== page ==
Pushing our limits at Baker
Not so intentionally... Our second day at Baker was no less fantastic. We got up early for first chair but decided to try a different lift. We had seen a collection of locals (and those who appeared to be "in the know") hiking uphill from the parking lot and figured out at some point in our day that it led to a way to start out the day on our favorite lift...so we decided to join in today and make the short hike. We weren't in the front of the line (maybe 6 people in front of us) but were confused when we saw the line wasn't at a lift at all. The line started at the top of a hill, with a hundred or so people collecting in and trailing downhill behind us and what happened next has to be one of the oddest experiences we've had on a mountain. An employee came up to announce they were about to open and the second she shouted "GO!" the entire crowd around and behind us became an insane winter version of pamplona's running of the bulls. A mass of people literally sprinting downhill (skiers having the clear advantage of already being strapped/buckled in) for first chair, throwing elbows and trying to edge out those around them at all costs.
By the time we made it to the chair, one leg still dragging and shuffling/waddling as fast as we could (not too bad for a couple of rookies... I think we still got 5th or 6th chair) we were panting and exhausted... what an odd way to start your day. Seriously, people must train all year for this. Injuries must accrue on a huge level... I looked around half expecting to see sleds already waiting to haul people back to the medic station, but Baker really doesn't feel like it has the staff for such a thing. Riding here feels more like an "at your own risk" type of affair. We loved it!
More people showed up today, but the snow overnight meant we still had tons of fresh tracks and awesome conditions...this time with far better visibility. We got more and more confident throughout the day and wandered further and further into unchartered territory.
At one point on the lift up we find ourselves chatting with a local who's also a liftie. He's just finishing up his runs for the day before getting back to work and started telling us where we should duck under the boundary line to still be totally in the rules and safe. The boundaries here are apparently not boundaries so much as soft cautionary lines.
Our next run we ducked under the caution tape and headed off into still untracked powder. Oddly the first tape was followed by a second set of lines and we began to question whether we may have wandered off course.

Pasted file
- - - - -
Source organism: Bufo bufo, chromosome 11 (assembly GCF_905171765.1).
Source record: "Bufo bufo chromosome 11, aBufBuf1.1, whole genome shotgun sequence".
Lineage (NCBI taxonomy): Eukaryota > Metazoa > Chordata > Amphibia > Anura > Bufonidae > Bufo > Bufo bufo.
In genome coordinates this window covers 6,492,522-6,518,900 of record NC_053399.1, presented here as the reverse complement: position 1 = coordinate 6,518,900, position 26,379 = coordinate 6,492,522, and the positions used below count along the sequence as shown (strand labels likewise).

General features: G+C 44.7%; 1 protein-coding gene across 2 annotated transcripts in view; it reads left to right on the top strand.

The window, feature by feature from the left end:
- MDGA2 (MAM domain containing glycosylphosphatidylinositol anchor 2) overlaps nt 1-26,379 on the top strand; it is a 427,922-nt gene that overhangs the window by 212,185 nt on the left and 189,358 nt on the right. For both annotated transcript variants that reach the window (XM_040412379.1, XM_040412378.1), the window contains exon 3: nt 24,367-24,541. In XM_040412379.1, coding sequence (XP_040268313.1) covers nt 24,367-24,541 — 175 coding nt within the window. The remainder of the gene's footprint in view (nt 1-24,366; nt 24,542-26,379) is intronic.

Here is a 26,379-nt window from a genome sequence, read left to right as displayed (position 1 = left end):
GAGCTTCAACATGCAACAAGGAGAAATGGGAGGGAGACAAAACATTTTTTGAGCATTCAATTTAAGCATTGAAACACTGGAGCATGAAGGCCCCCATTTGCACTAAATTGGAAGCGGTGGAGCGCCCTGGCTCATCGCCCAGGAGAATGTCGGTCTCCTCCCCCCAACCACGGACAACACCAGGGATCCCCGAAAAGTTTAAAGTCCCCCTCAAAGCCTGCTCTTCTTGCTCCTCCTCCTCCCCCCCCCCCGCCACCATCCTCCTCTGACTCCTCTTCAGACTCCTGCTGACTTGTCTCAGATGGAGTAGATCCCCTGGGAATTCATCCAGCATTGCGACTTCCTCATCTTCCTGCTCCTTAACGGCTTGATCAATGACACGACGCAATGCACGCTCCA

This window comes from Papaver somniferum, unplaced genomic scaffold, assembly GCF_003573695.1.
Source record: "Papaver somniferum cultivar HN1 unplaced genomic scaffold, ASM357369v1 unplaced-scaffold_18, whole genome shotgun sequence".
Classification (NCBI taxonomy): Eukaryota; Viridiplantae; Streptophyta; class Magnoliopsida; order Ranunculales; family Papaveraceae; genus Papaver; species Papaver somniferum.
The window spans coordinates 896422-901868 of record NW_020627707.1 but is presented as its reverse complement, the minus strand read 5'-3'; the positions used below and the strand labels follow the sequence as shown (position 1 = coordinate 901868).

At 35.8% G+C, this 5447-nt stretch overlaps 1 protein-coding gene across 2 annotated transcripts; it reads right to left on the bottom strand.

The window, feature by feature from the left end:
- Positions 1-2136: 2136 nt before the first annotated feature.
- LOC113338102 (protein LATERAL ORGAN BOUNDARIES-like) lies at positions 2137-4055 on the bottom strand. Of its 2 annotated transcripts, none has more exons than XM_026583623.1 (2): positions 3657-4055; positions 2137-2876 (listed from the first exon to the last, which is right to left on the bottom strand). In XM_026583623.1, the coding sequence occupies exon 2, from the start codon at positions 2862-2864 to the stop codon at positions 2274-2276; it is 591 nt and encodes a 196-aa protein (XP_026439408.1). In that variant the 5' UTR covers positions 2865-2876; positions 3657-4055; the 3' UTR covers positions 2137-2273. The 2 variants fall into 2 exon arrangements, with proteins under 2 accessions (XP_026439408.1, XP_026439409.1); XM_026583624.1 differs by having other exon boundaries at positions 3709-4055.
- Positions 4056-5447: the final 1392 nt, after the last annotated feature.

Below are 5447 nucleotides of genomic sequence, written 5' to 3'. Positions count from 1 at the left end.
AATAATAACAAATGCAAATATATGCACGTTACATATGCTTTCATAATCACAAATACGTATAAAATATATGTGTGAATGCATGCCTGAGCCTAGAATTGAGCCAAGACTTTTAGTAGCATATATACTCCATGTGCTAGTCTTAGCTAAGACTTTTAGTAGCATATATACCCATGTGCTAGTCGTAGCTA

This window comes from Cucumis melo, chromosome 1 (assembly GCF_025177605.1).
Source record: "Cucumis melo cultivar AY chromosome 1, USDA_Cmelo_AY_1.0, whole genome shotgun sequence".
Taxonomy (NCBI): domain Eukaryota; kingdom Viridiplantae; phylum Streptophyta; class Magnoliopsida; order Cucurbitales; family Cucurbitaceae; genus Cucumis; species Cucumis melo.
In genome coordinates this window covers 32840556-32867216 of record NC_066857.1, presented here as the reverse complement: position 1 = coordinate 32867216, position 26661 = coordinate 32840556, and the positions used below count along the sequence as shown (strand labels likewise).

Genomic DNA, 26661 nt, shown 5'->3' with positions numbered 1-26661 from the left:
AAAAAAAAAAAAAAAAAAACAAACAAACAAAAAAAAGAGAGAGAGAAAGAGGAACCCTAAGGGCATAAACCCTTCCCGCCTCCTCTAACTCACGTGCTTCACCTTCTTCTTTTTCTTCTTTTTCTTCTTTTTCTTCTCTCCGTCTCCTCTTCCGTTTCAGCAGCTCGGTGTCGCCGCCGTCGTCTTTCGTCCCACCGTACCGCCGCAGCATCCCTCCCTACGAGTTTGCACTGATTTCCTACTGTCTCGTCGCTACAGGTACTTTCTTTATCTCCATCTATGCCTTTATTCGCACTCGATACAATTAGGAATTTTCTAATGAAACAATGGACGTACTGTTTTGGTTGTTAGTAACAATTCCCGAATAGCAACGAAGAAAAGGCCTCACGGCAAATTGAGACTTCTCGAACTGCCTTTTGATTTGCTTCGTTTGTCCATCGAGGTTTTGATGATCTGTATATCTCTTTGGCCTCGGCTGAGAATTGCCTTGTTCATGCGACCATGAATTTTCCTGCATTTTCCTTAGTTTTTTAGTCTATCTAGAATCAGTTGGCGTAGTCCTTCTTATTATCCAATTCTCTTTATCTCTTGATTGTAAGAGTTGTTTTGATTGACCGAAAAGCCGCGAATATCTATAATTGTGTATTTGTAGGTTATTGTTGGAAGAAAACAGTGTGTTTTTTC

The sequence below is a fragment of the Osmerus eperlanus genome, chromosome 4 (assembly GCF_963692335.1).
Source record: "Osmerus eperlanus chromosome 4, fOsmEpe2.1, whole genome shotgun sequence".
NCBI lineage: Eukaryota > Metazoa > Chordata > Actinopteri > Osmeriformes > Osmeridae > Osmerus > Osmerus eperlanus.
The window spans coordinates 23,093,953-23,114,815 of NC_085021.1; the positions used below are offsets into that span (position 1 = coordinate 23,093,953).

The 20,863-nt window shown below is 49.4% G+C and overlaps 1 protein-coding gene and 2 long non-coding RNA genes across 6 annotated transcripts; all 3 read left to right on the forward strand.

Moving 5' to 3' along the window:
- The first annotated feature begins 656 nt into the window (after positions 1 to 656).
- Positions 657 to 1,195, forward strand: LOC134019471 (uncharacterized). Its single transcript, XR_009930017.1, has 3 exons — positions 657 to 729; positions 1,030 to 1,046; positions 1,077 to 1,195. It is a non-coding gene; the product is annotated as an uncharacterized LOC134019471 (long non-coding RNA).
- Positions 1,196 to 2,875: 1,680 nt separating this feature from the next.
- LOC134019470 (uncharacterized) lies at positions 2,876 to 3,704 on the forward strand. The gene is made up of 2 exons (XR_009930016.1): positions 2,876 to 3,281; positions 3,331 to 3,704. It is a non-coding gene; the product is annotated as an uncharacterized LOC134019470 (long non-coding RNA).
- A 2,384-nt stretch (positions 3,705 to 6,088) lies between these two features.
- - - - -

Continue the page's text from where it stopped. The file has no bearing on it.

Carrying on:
Not long after we found ourselves skirting an enormous cliff and then scaling down some of the steepest terrain we've navigated. The slope kept dropping off more dramatically and the two sides kept funneling inward with cliffs on both sides ensuring we had no other way to go.
The further we went the less snow and more ice we found and the steeper the descent became. Near the bottom one skier ahead of us was sliding down on his butt nearing what was clearly a dropoff while trying to take a photo of his friend going off the ledge. I peer over both sides looking for an easier way down... but on each side Im overlooking the cliffs that create this wedge of land and realize we may have found ourselves in terrain we simply shouldn't have been in.
In case we weren't sure, there was a rather obvious (and blunt) sign placed on the tree there to specifically to make sure we knew... that the answer to the question (of whether we should really be there- was absolutely- NO).
A couple deep breathes and a leap later and we were well down the hill looking back up and wondering why we listened to that liftie to begin with. All was fine...our hearts were pumping, we were laughing and somewhere in there was a lesson that we should probably make sure to let a local or liftie know that we're rookies before allowing them to give us direction on where to head out of bounds or under the markers (at least without someone to guide us).